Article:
There is death, you know, inevitable death, in water, in air, in the palace, in the prison - death everywhere. What makes you fearless? When you have realised what you are - that infinite spirit, deathless, birthless. Him no fire can burn, no instrument kill, no poison hurt. Not theory, mind you. Not reading books. . . . [Not parroting.] My old Master used to say, "It is all very good to teach the parrot to say, 'Lord, Lord, Lord' all the time; but let the cat come and take hold of its neck, it forgets all about it" [You may] pray all the time, read all the scriptures in the world, and worship all the gods there are, [but] unless you realise the soul there is no freedom. Not talking, theorising, argumentation, but realisation. That I call practical religion.
This truth about the soul is first to be heard. If you have heard it, think about it. Once you have done that, meditate upon it. No more vain arguments! Satisfy yourself once that you are the infinite spirit. If that is true, it must be nonsense that you are the body. You are the Self, and that must be realised. Spirit must see itself as spirit. Now the spirit is seeing itself as body. That must stop. The moment you begin to realise that, you are released.
You see this glass, and you know it is simply an illusion. Some scientists tell you it is light and vibration. ... Seeing the spirit must be infinitely more real: than that, must be the only true state, the only true sensation, the only true vision. All these [objects you see], are but dreams. You know that now. Not the old idealists alone, but modern physicists also tell you that light is there. A little more vibration makes all the difference. ...
You must see God. The spirit must be realised, and that is practical religion. It is not what Christ preached that you call practical religion: "Blessed are the poor in spirit for theirs is the Kingdom of Heaven." Was it a joke? What is the practical religion you are thinking, of? Lord help us! "Blessed are the pure in heart, for they shall see God." That means street-cleaning, hospital-building, and all that? Good works, when you do them with a pure mind. Don't give the man twenty dollars and buy all the papers in San Francisco to see your name! Don't you read in your own books how no man will help you? Serve as worship of the Lord Himself in the poor, the miserable, the weak. That done, the result is secondary. That sort of work, done without any thought of gain, benefits the soul. And even of such is the Kingdom of Heaven.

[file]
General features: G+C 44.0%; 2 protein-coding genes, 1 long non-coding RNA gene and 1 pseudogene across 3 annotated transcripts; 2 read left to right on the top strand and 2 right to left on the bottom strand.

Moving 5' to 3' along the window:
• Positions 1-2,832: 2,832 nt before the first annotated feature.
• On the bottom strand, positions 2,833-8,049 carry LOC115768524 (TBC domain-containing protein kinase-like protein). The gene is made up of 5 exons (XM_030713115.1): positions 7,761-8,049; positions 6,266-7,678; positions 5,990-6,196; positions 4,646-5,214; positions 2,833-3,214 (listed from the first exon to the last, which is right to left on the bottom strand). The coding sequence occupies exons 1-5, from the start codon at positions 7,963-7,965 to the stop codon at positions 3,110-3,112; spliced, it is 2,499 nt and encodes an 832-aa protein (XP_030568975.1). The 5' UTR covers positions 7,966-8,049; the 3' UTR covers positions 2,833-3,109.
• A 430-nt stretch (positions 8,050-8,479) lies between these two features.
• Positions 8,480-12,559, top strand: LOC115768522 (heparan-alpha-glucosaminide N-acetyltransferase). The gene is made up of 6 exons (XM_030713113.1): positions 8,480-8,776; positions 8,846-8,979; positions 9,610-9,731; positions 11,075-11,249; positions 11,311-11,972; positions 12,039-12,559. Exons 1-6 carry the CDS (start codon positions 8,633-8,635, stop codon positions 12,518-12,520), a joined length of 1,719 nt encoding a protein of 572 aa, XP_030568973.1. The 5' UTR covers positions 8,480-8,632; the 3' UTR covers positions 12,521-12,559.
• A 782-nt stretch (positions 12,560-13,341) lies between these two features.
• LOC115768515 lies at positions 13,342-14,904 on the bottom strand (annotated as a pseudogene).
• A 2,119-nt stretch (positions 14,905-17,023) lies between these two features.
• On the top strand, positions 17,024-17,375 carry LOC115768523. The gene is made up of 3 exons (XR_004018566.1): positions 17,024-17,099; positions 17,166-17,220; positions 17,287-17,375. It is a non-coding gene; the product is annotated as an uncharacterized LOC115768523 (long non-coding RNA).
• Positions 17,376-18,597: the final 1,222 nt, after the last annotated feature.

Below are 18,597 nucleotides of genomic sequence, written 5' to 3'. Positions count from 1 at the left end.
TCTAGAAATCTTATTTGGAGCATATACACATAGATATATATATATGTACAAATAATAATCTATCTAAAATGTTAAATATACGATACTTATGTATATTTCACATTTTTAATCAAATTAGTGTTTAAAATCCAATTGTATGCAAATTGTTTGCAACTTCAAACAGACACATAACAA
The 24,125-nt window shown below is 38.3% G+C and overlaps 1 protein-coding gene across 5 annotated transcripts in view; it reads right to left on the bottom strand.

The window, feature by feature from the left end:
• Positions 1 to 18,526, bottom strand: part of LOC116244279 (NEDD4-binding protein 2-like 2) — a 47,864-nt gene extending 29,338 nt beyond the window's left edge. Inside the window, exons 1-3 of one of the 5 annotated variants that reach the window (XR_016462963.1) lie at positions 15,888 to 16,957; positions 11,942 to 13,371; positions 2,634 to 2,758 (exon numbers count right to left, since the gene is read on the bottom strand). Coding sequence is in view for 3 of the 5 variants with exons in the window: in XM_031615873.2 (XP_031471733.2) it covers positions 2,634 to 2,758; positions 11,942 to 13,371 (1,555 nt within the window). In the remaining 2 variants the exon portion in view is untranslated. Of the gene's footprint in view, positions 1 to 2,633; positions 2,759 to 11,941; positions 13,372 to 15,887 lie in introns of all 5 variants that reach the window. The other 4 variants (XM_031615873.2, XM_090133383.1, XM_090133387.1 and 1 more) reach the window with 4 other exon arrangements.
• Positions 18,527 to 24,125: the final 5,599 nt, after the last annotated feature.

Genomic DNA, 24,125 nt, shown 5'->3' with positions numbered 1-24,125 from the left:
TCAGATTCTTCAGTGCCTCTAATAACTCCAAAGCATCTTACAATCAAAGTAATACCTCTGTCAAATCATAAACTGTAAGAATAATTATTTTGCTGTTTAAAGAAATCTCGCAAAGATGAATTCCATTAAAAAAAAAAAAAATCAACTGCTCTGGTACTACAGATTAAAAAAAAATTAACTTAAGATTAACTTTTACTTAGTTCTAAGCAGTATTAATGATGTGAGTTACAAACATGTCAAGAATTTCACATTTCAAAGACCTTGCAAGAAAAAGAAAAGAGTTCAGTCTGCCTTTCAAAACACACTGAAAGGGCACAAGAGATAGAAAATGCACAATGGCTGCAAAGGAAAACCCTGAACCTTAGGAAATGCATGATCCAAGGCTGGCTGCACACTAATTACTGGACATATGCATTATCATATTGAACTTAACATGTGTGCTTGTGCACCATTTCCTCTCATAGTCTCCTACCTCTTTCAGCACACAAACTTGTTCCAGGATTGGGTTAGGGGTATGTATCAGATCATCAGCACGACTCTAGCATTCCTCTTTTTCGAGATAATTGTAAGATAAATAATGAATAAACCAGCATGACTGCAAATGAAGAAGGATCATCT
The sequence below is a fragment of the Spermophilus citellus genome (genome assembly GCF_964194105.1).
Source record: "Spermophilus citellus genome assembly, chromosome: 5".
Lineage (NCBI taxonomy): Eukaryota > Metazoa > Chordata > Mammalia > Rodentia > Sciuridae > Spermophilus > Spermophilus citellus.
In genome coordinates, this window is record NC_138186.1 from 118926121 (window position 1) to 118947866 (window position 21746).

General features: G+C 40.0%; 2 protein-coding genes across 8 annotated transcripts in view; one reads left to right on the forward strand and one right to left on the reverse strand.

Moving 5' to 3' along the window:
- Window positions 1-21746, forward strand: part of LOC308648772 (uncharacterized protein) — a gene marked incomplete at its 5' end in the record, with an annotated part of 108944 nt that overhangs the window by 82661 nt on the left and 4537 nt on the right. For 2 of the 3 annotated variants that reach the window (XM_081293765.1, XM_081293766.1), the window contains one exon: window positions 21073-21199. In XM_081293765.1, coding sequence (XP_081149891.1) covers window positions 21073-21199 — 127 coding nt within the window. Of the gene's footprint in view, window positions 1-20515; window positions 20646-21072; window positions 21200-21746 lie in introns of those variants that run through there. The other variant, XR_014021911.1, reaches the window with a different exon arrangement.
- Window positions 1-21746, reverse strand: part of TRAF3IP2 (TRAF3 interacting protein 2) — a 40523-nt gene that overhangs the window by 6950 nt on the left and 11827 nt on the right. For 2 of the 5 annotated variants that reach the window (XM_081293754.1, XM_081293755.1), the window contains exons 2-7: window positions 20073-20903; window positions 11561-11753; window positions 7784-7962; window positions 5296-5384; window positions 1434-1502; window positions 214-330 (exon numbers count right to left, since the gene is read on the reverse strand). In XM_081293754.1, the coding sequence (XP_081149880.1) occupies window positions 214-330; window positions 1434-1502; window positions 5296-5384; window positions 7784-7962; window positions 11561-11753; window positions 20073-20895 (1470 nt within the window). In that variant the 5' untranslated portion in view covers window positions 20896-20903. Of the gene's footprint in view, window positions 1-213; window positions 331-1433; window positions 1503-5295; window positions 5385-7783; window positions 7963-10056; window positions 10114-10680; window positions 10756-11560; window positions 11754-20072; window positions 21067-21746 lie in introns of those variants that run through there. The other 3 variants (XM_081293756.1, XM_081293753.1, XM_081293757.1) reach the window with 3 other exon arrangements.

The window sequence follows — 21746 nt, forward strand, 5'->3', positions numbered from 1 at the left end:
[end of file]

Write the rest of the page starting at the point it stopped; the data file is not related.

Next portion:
The Kingdom of Heaven is within us. He is there. He is the soul of all souls. See Him in your own soul. That is practical religion. That is freedom. Let us ask each other how much we are advanced in that: how much we are worshippers of the body, or real believers in God, the spirit; how much we believe ourselves to be spirit. That is selfless. That is freedom. That is real worship. Realise yourself. That is all there is to do. Know yourself as you are - infinite spirit. That is practical religion. Everything else is impractical, for everything else will vanish. That alone will never vanish. It Is eternal. Hospitals will tumble down. Railroad givers will all die. This earth will be blown to pieces, suns wiped out. The soul endureth forever.